The future biogeography of freshwater fishes


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Presented by Julian D. Olden at the International Congress of Ecology (2010)

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The future biogeography of freshwater fishes

  1. 1. Species invasions, environmental change andthe future biogeography of freshwater fishes Julian D. Olden University of Washington, Seattle, Washington, USA
  2. 2. Water – The lifeline of the biosphereFreshwater ecosystems touch nearly all aspects of human society: – acting as centers of organization within the landscape – providing countless cultural and ecological services – supporting a rich diversity of biological life Freshwater fishes represent almost one-quarter of the global vertebrate diversity
  3. 3. The Freshwater Fish Crisis• Freshwater ecosystems are almost always embedded in a Freshwater biodiversity in peril matrix of human use, dependence, and modification Freshwater Have fish fishes in crisis• Conflicts between human had their chips? demands and ecosystem needs for water currently are growing• 37% of evaluated freshwater fish species are considered Sink or swim: threatened with global One third of Europe’s Vanishing freshwater fish face extinction extinction (IUCN 2009) freshwater fishes
  4. 4. Threats to Freshwater FishesHabitat loss Invasive species PollutionOver-exploitation Disease Climate change
  5. 5. Biogeography of Freshwater Fishes• Fishes are uniquely constrained because their ability to respond to environmental change is limited to movement defined by the connectivity of water
  6. 6. Biogeographic barriers in fresh waters Global Fauna Oceans, mountains Continental Fauna Catchment divides Basin Fauna Waterfalls, cascades Local Species Pool Wallace (1876)
  7. 7. Glaciations shaped faunal exchangeGlacial Refugia Beringian (13%) Banff-Jasper (1%) Cascadia (4%) Missourian (20%) Mississippian (85%) Atlantic (7%) Crossman and McAllister (1986)
  8. 8. Catchment divides shaped fish faunas• River basins in North America that escaped glaciation tend to have more unique fish faunas• Catchment divides have been a formidable barrier to fish movement
  9. 9. Biogeographic barriers in fresh waters Global Fauna Oceans, mountains Continental Fauna Catchment divides Basin Fauna • The hierarchy of movement Waterfalls, cascades barriers have resulted in river Local basins forming what can be Species considered biogeographical islands Pool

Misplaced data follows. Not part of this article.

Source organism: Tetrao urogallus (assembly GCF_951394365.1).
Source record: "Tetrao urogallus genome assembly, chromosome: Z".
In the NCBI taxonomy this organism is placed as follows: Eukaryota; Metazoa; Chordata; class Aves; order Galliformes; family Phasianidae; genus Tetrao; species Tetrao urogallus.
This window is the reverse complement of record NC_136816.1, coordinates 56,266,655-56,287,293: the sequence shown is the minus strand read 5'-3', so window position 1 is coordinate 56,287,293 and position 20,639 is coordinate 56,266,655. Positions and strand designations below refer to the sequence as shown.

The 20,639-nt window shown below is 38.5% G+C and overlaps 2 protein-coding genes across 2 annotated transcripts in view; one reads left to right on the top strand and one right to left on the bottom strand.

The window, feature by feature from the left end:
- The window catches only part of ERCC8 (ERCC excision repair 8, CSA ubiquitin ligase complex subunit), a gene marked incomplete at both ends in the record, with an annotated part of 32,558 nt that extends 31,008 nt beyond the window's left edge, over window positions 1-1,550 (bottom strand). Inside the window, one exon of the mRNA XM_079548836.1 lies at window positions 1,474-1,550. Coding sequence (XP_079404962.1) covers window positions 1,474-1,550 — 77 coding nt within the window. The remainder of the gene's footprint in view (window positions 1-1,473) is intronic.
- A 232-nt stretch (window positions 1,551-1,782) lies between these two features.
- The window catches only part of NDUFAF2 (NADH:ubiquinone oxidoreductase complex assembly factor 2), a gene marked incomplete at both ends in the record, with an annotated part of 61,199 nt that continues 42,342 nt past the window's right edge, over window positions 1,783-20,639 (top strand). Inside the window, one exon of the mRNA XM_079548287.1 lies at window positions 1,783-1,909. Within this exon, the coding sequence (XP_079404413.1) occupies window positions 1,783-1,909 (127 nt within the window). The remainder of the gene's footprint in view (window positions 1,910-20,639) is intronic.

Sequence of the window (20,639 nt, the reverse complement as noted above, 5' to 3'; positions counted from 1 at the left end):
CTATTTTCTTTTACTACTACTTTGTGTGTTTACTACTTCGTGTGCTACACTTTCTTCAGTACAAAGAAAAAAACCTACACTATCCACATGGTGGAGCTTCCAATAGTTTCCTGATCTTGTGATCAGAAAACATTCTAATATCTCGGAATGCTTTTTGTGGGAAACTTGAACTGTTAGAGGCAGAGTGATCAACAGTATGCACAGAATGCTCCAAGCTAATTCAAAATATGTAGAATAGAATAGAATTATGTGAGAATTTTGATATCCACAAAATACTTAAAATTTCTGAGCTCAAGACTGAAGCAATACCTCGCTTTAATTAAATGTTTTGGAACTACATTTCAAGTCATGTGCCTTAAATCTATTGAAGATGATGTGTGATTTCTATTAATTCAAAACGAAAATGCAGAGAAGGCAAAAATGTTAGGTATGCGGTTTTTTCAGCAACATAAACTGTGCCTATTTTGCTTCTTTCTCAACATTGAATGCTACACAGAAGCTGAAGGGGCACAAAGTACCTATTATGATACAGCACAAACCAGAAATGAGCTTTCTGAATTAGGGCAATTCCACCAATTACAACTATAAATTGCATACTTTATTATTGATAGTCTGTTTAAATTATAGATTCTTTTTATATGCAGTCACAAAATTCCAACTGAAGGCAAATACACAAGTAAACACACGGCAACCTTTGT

10. 10. The changing biogeography of fishes• There is a long history of introduction of non-indigenous fishes in freshwater ecosystems, the rate of which has accelerated greatly over time as methods of transportation have improved and trade barriers have relaxed• Historical motivation dates back to the Roman Empire and the extensive fish culturing of the common carp (Cyprinus carpio)• Today, fish introductions number in the thousands, occurring via a multitude of intentional and inadvertent vectors, and whose establishment is promoted by human activities
  11. 11. Circumventing natural barriers to fish movement Global Fauna • Inter-continental transport of Oceans, species for sport fishing, mountains aquaculture, ornamental trade, and live seafoodContinental Fauna • Ballast water transport Catchment divides Basin Fauna Waterfalls, cascades Local Species Pool
  12. 12. Ballast Water Ornamental TradeGlobal shipping trafficHalpern et al. 2008 June 5, 2005 - Woman charged with smuggling fish in skirt Customs officials hear ‘flipping’ noises, find 51 tropical species
  13. 13. Intentional Introductions of Freshwater Fishes J. D. Olden (unpublished)
  14. 14. Global distribution of rainbow trout, Oncorhynchus mykiss
  15. 15. Circumventing natural barriers to fish movement Global Fauna Oceans, mountainsContinental Fauna Catchment • Inter- and intra-basin transport divides of species for sport fishing, aquaculture Basin Fauna • Bait bucket and aquarium releases Waterfalls, cascades • Shipping canals Local • Overland transport via boats Species Pool
  16. 16. Intentional transport of sport fishes Photos Courtesy of the Catskill Archive
  17. 17. Fish invasions: Challenges andopportunities for ecological research• Through a variety of mechanisms, humans have increased the connectivity of freshwater systems that were historically isolated by biogeographic barriers to movement• As the number of introduced species continue to grow, the need to logically consider how this process influences the present-day biogeography of freshwater fish faunas becomes more and more critical• Invasive species also provide an unique opportunity to test various ecological, evolutionary, and biogeographical concepts and theories in freshwater ecology
  18. 18. Fish conservation biogeography in a rapidly changing world• Ecologists are now challenged to reconcile the historical biogeography of long-evolved native fishes with the emerging and rapidly expanding spread of invasive species• Advances will be achieved with a globalization of ecological thought• Janus-approach to fish conservation biogeography Roman God, Janus
  19. 19. Acknowledgements• Emili García-Berthou• Mark Kennard• Fabien Leprieur• Pablo Tedesco• Kirk WinemillerContact information:Julian OldenSchool of Aquatic and Fishery SciencesUniversity of Washingtonolden@u.washington.edu